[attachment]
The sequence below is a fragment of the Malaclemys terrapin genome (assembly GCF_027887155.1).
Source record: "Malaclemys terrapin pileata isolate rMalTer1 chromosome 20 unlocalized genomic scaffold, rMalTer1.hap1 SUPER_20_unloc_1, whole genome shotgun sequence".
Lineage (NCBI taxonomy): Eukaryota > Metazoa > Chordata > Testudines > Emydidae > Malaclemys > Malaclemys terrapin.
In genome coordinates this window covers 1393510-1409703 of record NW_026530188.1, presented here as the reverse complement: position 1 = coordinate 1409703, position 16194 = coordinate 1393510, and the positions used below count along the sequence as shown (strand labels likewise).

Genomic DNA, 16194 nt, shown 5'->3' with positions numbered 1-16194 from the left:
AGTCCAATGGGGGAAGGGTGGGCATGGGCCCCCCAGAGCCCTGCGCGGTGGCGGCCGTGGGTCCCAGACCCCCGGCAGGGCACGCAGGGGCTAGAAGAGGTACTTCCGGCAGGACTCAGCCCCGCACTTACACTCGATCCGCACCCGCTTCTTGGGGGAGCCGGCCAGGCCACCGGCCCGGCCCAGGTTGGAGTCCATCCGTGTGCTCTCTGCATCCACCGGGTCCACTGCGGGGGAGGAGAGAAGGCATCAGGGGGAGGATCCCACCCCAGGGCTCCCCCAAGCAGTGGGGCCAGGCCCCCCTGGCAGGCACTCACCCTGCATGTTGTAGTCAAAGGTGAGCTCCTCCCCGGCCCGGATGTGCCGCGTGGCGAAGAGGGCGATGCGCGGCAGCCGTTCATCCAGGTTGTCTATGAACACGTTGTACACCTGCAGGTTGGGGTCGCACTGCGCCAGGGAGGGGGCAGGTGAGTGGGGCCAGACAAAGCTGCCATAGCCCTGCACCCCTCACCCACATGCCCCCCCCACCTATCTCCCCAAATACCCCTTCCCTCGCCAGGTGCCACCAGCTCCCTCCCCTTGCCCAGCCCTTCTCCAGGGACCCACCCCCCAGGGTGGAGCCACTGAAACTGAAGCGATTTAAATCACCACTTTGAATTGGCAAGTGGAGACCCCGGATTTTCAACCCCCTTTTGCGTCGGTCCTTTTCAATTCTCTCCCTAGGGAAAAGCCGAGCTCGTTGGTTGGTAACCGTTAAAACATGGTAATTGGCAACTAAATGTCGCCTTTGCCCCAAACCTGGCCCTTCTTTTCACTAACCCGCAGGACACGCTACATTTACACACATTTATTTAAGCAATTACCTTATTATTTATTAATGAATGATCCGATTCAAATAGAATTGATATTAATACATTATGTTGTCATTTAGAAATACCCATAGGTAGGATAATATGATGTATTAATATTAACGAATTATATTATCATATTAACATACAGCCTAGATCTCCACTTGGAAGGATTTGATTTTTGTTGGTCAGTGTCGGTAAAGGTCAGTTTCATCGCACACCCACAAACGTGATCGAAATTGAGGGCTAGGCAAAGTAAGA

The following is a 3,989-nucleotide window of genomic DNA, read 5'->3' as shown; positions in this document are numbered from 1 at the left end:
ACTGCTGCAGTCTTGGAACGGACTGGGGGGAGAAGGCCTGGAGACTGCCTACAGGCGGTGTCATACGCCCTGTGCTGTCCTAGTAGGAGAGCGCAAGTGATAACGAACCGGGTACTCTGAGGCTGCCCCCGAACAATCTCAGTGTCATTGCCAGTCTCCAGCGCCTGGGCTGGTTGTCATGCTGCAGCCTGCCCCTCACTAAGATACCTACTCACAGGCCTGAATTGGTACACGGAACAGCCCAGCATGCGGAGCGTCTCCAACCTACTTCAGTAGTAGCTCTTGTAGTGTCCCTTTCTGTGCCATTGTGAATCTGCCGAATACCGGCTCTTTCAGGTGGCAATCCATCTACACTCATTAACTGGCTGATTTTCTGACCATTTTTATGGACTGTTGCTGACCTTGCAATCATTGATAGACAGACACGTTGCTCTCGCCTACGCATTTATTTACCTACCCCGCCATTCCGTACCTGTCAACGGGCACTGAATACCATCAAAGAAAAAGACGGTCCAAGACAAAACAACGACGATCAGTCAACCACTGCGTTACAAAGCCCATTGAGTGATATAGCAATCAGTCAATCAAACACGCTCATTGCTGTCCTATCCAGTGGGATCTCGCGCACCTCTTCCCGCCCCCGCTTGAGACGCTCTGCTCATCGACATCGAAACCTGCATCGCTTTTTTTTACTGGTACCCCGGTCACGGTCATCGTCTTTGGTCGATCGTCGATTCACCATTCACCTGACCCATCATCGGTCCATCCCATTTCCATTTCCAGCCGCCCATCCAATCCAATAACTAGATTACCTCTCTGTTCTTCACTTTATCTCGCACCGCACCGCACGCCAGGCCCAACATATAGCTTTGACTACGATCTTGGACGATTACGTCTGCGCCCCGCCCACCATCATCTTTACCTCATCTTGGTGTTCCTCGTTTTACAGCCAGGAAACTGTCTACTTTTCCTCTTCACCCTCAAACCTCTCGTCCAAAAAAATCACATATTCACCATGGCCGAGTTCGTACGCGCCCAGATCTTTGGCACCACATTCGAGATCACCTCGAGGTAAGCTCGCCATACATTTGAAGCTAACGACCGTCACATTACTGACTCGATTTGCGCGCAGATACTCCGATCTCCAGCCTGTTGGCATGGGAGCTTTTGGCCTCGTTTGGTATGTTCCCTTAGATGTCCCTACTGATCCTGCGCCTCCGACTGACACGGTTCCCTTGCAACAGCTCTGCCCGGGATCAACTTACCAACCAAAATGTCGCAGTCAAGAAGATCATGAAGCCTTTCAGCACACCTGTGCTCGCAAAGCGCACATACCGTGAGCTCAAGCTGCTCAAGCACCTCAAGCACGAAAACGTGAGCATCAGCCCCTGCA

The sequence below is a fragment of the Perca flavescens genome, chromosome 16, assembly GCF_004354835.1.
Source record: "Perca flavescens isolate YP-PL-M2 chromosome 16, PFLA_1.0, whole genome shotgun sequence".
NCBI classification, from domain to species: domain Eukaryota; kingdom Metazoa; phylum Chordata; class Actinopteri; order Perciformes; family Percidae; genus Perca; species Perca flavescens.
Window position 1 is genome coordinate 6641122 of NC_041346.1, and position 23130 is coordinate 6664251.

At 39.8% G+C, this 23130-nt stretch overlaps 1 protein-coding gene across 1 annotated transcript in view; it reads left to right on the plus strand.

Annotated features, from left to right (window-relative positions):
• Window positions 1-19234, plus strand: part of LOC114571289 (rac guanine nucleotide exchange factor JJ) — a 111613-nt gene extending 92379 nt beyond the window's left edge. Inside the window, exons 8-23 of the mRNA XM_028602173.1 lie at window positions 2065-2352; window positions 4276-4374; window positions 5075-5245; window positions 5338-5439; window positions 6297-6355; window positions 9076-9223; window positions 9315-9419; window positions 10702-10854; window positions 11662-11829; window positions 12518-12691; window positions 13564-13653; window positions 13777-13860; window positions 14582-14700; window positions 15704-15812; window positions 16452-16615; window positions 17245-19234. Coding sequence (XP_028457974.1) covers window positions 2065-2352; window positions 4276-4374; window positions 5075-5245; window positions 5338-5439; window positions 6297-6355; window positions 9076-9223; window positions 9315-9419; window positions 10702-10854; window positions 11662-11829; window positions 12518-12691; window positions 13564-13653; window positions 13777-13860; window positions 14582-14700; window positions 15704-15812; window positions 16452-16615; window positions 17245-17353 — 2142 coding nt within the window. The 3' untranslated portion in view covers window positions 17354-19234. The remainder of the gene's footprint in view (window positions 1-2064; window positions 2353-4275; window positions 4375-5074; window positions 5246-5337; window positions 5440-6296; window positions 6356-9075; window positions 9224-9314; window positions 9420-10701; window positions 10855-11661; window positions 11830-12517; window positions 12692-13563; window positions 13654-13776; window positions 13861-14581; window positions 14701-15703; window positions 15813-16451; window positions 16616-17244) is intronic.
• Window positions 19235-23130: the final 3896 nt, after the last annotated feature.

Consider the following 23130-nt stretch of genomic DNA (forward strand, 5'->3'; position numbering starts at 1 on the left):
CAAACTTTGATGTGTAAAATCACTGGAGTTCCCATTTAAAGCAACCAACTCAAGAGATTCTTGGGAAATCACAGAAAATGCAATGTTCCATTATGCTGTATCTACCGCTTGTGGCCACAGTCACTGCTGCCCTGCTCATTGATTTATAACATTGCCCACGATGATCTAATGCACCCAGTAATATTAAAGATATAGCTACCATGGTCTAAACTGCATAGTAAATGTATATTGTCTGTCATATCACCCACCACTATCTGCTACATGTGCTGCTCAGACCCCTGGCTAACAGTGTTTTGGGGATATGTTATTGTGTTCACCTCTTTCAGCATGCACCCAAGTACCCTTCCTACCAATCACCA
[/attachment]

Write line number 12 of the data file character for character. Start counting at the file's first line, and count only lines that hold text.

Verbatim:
Window position 1 is genome coordinate 6641122 of NC_041346.1, and position 23130 is coordinate 6664251.